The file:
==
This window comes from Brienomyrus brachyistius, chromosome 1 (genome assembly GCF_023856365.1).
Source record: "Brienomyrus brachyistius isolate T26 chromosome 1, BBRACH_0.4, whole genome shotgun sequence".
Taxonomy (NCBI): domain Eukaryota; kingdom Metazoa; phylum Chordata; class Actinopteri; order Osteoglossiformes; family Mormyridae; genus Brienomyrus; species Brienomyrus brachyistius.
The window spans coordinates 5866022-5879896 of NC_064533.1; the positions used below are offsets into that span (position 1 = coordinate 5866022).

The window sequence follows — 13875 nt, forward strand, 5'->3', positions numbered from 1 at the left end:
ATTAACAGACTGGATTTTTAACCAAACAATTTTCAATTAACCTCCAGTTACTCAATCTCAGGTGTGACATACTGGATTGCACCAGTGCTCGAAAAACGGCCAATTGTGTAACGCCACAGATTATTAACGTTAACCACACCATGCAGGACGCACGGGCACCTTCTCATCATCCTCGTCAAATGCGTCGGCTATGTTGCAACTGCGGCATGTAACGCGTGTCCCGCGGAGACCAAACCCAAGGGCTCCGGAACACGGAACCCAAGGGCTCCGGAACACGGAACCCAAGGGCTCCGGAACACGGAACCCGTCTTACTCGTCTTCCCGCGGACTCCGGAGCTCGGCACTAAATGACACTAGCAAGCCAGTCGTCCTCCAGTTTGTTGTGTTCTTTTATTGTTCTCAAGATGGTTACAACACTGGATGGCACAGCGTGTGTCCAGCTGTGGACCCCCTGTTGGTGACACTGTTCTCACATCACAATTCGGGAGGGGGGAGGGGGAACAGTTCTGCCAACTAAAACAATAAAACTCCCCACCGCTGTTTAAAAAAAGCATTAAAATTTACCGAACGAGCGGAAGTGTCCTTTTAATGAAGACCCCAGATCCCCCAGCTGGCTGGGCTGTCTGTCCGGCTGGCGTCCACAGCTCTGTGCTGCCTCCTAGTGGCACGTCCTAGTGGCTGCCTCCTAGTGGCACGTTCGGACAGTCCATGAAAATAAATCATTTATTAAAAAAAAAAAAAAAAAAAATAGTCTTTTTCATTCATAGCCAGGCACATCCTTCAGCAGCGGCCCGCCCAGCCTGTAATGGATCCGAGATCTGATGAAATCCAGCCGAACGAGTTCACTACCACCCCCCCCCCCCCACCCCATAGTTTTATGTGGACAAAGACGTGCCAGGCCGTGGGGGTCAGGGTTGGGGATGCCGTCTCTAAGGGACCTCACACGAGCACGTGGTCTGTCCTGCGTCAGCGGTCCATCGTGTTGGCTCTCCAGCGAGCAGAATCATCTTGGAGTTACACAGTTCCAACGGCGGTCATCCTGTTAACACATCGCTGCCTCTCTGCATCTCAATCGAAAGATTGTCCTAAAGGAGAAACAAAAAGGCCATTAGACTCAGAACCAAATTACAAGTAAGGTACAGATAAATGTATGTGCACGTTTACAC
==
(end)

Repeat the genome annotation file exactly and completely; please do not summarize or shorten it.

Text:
This window comes from Brienomyrus brachyistius, chromosome 1 (genome assembly GCF_023856365.1).
Source record: "Brienomyrus brachyistius isolate T26 chromosome 1, BBRACH_0.4, whole genome shotgun sequence".
Taxonomy (NCBI): domain Eukaryota; kingdom Metazoa; phylum Chordata; class Actinopteri; order Osteoglossiformes; family Mormyridae; genus Brienomyrus; species Brienomyrus brachyistius.
The window spans coordinates 5866022-5879896 of NC_064533.1; the positions used below are offsets into that span (position 1 = coordinate 5866022).

The window sequence follows — 13875 nt, forward strand, 5'->3', positions numbered from 1 at the left end:
ATTAACAGACTGGATTTTTAACCAAACAATTTTCAATTAACCTCCAGTTACTCAATCTCAGGTGTGACATACTGGATTGCACCAGTGCTCGAAAAACGGCCAATTGTGTAACGCCACAGATTATTAACGTTAACCACACCATGCAGGACGCACGGGCACCTTCTCATCATCCTCGTCAAATGCGTCGGCTATGTTGCAACTGCGGCATGTAACGCGTGTCCCGCGGAGACCAAACCCAAGGGCTCCGGAACACGGAACCCAAGGGCTCCGGAACACGGAACCCAAGGGCTCCGGAACACGGAACCCGTCTTACTCGTCTTCCCGCGGACTCCGGAGCTCGGCACTAAATGACACTAGCAAGCCAGTCGTCCTCCAGTTTGTTGTGTTCTTTTATTGTTCTCAAGATGGTTACAACACTGGATGGCACAGCGTGTGTCCAGCTGTGGACCCCCTGTTGGTGACACTGTTCTCACATCACAATTCGGGAGGGGGGAGGGGGAACAGTTCTGCCAACTAAAACAATAAAACTCCCCACCGCTGTTTAAAAAAAGCATTAAAATTTACCGAACGAGCGGAAGTGTCCTTTTAATGAAGACCCCAGATCCCCCAGCTGGCTGGGCTGTCTGTCCGGCTGGCGTCCACAGCTCTGTGCTGCCTCCTAGTGGCACGTCCTAGTGGCTGCCTCCTAGTGGCACGTTCGGACAGTCCATGAAAATAAATCATTTATTAAAAAAAAAAAAAAAAAAAATAGTCTTTTTCATTCATAGCCAGGCACATCCTTCAGCAGCGGCCCGCCCAGCCTGTAATGGATCCGAGATCTGATGAAATCCAGCCGAACGAGTTCACTACCACCCCCCCCCCCCCACCCCATAGTTTTATGTGGACAAAGACGTGCCAGGCCGTGGGGGTCAGGGTTGGGGATGCCGTCTCTAAGGGACCTCACACGAGCACGTGGTCTGTCCTGCGTCAGCGGTCCATCGTGTTGGCTCTCCAGCGAGCAGAATCATCTTGGAGTTACACAGTTCCAACGGCGGTCATCCTGTTAACACATCGCTGCCTCTCTGCATCTCAATCGAAAGATTGTCCTAAAGGAGAAACAAAAAGGCCATTAGACTCAGAACCAAATTACAAGTAAGGTACAGATAAATGTATGTGCACGTTTACAC